10 Ways to Say Thank You

It’s been another year. Another crazy, topsy-turvy year. And for some of us (at least in America), Thanksgiving Day will be hard, fraught with difficult emotions. I’ve found it helpful to look for my gratitude during those times. But it isn’t easy to find something to be thankful for when you’re grieving, or angry, or hurting. Here are some quotes, ten ways to say thank you when it’s difficult. If you’re finding gratitude difficult, chose one or all ten of these and make them a mantra. It is the path to joy. If not joy, it at least will give you some peace.

Image of a lit candle in a short glass jar with a black ribbon around the neck of the jar and the words thank you written in script on the jar.

At times, our own light goes out and is rekindled by a spark from another person. Each of us has cause to think with deep gratitude of those who have lighted the flame within us.

Albert Schweitzer

10 Ways to Say Thank You

If the only prayer you ever say in your entire life is thank you, it will be enough.

Meister Eckhart

I’d like to say to all my fans out there, thanks for the support. And to all my doubters, thank you very much because you guys have also pushed me.

Usain Bolt

Thank you to our farmers for all you do to keep food on our tables.

Elise Stefanik

Thank you for accepting me as I am, with my virtues and defects.

Jenni Rivera

This a wonderful day. I’ve never seen this one before.

Maya Angelou

Every life is a story, thank you for being part of my story.


I feel a very unusual sensation – if it is not indigestion, I think it must be gratitude.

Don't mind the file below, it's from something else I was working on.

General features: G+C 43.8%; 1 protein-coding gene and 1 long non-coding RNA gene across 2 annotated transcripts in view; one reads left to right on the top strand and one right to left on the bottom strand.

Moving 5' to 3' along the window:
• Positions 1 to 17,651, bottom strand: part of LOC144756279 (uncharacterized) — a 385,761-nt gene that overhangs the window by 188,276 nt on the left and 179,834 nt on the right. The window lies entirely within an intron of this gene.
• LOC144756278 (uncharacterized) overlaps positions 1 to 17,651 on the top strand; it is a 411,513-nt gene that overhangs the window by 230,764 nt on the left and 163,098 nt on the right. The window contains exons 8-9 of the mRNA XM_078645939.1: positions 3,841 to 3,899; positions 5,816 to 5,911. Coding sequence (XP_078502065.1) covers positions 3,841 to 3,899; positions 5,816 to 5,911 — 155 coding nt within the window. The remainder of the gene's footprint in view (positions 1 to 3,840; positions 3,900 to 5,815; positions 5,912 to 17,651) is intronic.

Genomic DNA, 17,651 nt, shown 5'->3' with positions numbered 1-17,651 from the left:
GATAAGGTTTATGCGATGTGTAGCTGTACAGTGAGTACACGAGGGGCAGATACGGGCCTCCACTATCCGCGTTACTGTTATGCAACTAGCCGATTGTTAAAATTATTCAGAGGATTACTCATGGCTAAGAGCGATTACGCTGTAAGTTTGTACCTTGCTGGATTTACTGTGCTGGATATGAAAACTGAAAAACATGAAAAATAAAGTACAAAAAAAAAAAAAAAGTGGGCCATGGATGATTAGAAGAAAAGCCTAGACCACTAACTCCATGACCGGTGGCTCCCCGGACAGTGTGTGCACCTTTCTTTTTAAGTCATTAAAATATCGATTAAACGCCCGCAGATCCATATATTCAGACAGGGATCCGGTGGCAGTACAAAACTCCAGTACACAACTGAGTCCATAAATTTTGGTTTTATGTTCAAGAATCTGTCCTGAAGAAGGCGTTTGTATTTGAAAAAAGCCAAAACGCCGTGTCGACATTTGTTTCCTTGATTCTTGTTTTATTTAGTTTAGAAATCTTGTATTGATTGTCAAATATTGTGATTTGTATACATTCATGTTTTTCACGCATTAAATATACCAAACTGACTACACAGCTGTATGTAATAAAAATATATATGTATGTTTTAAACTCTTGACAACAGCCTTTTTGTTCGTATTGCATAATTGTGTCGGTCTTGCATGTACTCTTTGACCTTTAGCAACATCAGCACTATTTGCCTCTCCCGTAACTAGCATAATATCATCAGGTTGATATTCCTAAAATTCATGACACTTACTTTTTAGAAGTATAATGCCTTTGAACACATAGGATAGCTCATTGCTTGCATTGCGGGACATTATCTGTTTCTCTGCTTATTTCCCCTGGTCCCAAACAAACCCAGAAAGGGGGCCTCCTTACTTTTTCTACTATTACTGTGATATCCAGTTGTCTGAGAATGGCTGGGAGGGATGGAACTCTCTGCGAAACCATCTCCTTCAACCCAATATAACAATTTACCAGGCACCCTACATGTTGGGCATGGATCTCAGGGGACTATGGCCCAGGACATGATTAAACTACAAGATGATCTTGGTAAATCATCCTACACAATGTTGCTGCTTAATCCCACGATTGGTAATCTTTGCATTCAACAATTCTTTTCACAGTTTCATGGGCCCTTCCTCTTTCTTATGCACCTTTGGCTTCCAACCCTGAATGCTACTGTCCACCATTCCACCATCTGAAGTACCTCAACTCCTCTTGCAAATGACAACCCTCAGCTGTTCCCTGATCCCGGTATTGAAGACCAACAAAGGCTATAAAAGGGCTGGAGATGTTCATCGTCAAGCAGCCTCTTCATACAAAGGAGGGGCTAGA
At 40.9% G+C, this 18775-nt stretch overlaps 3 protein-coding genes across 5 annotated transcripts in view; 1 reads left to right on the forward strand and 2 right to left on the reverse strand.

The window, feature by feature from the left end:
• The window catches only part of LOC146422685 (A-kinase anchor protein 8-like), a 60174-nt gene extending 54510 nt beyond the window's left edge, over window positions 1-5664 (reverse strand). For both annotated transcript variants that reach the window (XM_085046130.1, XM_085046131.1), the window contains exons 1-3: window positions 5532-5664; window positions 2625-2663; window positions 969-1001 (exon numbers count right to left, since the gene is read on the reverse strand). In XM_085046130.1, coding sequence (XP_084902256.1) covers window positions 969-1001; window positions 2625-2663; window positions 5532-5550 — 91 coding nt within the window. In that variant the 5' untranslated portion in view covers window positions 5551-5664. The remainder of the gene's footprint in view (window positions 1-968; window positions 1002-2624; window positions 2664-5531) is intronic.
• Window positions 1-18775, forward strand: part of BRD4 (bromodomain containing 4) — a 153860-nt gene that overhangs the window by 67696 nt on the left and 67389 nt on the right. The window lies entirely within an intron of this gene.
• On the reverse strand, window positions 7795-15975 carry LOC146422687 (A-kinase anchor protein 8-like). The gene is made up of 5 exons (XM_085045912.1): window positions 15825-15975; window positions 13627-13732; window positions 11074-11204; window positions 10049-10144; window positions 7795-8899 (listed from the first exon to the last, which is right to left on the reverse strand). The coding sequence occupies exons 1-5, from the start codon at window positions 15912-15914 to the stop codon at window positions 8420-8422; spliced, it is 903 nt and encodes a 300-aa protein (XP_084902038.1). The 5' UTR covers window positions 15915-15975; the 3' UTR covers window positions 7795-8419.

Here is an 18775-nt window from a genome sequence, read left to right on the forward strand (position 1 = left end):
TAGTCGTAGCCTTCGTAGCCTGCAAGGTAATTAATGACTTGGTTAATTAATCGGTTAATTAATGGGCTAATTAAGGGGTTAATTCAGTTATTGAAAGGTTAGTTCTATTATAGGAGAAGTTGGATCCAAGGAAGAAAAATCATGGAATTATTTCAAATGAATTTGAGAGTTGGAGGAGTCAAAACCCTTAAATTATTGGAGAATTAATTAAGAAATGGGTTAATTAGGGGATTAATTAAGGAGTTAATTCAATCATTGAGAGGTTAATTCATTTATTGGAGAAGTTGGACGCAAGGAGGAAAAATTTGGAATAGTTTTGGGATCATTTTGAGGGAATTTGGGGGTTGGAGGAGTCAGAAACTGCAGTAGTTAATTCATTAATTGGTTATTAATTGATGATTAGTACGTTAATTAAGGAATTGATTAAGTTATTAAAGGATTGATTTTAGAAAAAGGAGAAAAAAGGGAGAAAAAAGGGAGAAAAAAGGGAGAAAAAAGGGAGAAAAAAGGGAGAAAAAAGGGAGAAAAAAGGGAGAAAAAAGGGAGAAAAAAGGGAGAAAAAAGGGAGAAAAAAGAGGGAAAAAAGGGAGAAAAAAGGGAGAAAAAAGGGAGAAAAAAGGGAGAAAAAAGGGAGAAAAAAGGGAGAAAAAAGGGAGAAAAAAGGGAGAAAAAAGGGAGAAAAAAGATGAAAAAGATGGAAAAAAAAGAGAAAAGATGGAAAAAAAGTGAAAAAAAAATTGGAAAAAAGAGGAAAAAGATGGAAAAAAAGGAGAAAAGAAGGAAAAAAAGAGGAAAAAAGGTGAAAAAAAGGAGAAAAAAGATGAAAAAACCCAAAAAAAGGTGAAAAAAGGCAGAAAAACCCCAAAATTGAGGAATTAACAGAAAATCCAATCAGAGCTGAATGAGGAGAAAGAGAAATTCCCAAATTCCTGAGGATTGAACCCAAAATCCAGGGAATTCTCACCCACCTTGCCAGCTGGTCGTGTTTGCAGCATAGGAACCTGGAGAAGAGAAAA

Benjamin Disraeli

When eating a fruit, think of the person who planted the tree.

Vietnamese Proverb

I couldn’t find a card that expressed my gratitude the way I wanted. I need a card that gives you a big hug.


For all that has been – thanks. For all that shall be – yes.

Dag Hammarskjöld

At some point in life the world’s beauty becomes enough. You don’t need to photograph, paint, or even remember it. It is enough.

Toni Morrison

My Gratitude

My year has been an emotional roller coaster. It took a little bit of thinking to find a writerly bit of gratitude for the Writers in the Storm blog, The 2021 WITS Team Gives Writerly Thanks. 

But taking the moment to think about what I have revealed many things for which I can honestly give thanks. I am eternally grateful for 

Nearly twenty-eight years with the love of my life. 

The friends who stood by me on days when I could barely acknowledge them.

The readers who have waited patiently for my irregular blog posts and for the next novel.

For the amazing personal and professional opportunities that have presented themselves to me in the past few months.

And for the people who rekindled that spark of gratitude in me.

Thank you.

Thanksgiving, after all, is a word of action.

W. J. Cameron

My Hope

Whether or not you celebrate an American Thanksgiving, I hope your day is a day of peace. A day when you can find at least one small thing for which you can say thank  you.

They say time is a great healer. No, it’s not. Time simply passes. We have to heal ourselves. There are millions of ways to heal from your grief, anger, or hurt (whatever it is). You can do it. You may need a mental health first aid kit or a joy toolbox. You may need something else. Please, take this day to breathe. To find gratitude for the things you have, even if it is very little. To thank yourself for surviving to this day even if you sometimes wish you hadn’t. To find a gratitude mantra for the days that are so hard you don’t think you’ll make it. These 10 ways to say thank you are only a start. You can do it. I believe in you.